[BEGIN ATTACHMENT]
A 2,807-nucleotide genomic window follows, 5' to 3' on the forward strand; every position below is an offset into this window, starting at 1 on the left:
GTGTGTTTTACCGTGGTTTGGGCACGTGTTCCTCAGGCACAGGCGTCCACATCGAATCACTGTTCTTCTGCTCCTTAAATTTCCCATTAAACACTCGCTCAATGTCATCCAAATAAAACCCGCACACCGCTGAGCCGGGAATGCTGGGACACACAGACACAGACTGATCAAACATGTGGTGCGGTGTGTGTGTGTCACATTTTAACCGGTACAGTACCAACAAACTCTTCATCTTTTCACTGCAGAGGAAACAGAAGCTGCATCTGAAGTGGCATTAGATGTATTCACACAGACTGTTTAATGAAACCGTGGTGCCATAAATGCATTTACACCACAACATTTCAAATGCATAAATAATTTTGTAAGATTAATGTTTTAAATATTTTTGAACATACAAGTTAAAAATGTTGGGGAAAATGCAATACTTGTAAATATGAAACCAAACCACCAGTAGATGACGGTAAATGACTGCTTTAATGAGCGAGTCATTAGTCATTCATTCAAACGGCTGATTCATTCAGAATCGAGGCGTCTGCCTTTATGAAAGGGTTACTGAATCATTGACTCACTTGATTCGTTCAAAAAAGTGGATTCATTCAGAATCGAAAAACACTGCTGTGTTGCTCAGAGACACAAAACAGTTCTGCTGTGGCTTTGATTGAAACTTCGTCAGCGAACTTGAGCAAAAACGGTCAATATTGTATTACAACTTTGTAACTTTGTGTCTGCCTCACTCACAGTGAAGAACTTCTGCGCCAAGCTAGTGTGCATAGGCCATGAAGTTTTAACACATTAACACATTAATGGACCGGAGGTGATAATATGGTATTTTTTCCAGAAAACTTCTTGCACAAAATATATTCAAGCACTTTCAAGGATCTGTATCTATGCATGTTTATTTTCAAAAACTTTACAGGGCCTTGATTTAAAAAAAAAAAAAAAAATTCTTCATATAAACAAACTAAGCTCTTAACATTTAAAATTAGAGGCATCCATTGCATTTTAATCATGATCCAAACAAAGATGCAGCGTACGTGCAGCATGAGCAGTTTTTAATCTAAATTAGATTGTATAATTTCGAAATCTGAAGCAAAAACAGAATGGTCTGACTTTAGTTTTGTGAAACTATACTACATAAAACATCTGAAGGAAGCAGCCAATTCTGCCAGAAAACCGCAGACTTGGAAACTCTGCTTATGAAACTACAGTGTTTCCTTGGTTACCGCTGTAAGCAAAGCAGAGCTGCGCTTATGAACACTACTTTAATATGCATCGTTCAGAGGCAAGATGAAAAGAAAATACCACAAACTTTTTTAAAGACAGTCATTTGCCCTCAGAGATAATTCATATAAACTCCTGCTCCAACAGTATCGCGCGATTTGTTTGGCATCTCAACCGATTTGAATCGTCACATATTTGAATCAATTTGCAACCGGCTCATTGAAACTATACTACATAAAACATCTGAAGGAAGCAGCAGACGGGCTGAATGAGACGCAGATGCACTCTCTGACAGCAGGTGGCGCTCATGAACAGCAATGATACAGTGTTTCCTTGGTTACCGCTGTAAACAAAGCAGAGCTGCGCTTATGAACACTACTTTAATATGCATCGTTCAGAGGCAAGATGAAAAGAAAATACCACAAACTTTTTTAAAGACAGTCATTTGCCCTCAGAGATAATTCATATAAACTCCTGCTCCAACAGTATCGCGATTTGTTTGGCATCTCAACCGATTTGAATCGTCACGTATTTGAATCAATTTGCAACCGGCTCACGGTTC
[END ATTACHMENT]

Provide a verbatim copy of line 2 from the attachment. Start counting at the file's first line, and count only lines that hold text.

GTGTGTTTTACCGTGGTTTGGGCACGTGTTCCTCAGGCACAGGCGTCCACATCGAATCACTGTTCTTCTGCTCCTTAAATTTCCCATTAAACACTCGCTCAATGTCATCCAAATAAAACCCGCACACCGCTGAGCCGGGAATGCTGGGACACACAGACACAGACTGATCAAACATGTGGTGCGGTGTGTGTGTGTCACATTTTAACCGGTACAGTACCAACAAACTCTTCATCTTTTCACTGCAGAGGAAACAGAAGCTGCATCTGAAGTGGCATTAGATGTATTCACACAGACTGTTTAATGAAACCGTGGTGCCATAAATGCATTTACACCACAACATTTCAAATGCATAAATAATTTTGTAAGATTAATGTTTTAAATATTTTTGAACATACAAGTTAAAAATGTTGGGGAAAATGCAATACTTGTAAATATGAAACCAAACCACCAGTAGATGACGGTAAATGACTGCTTTAATGAGCGAGTCATTAGTCATTCATTCAAACGGCTGATTCATTCAGAATCGAGGCGTCTGCCTTTATGAAAGGGTTACTGAATCATTGACTCACTTGATTCGTTCAAAAAAGTGGATTCATTCAGAATCGAAAAACACTGCTGTGTTGCTCAGAGACACAAAACAGTTCTGCTGTGGCTTTGATTGAAACTTCGTCAGCGAACTTGAGCAAAAACGGTCAATATTGTATTACAACTTTGTAACTTTGTGTCTGCCTCACTCACAGTGAAGAACTTCTGCGCCAAGCTAGTGTGCATAGGCCATGAAGTTTTAACACATTAACACATTAATGGACCGGAGGTGATAATATGGTATTTTTTCCAGAAAACTTCTTGCACAAAATATATTCAAGCACTTTCAAGGATCTGTATCTATGCATGTTTATTTTCAAAAACTTTACAGGGCCTTGATTTAAAAAAAAAAAAAAAAATTCTTCATATAAACAAACTAAGCTCTTAACATTTAAAATTAGAGGCATCCATTGCATTTTAATCATGATCCAAACAAAGATGCAGCGTACGTGCAGCATGAGCAGTTTTTAATCTAAATTAGATTGTATAATTTCGAAATCTGAAGCAAAAACAGAATGGTCTGACTTTAGTTTTGTGAAACTATACTACATAAAACATCTGAAGGAAGCAGCCAATTCTGCCAGAAAACCGCAGACTTGGAAACTCTGCTTATGAAACTACAGTGTTTCCTTGGTTACCGCTGTAAGCAAAGCAGAGCTGCGCTTATGAACACTACTTTAATATGCATCGTTCAGAGGCAAGATGAAAAGAAAATACCACAAACTTTTTTAAAGACAGTCATTTGCCCTCAGAGATAATTCATATAAACTCCTGCTCCAACAGTATCGCGCGATTTGTTTGGCATCTCAACCGATTTGAATCGTCACATATTTGAATCAATTTGCAACCGGCTCATTGAAACTATACTACATAAAACATCTGAAGGAAGCAGCAGACGGGCTGAATGAGACGCAGATGCACTCTCTGACAGCAGGTGGCGCTCATGAACAGCAATGATACAGTGTTTCCTTGGTTACCGCTGTAAACAAAGCAGAGCTGCGCTTATGAACACTACTTTAATATGCATCGTTCAGAGGCAAGATGAAAAGAAAATACCACAAACTTTTTTAAAGACAGTCATTTGCCCTCAGAGATAATTCATATAAACTCCTGCTCCAACAGTATCGCGATTTGTTTGGCATCTCAACCGATTTGAATCGTCACGTATTTGAATCAATTTGCAACCGGCTCACGGTTC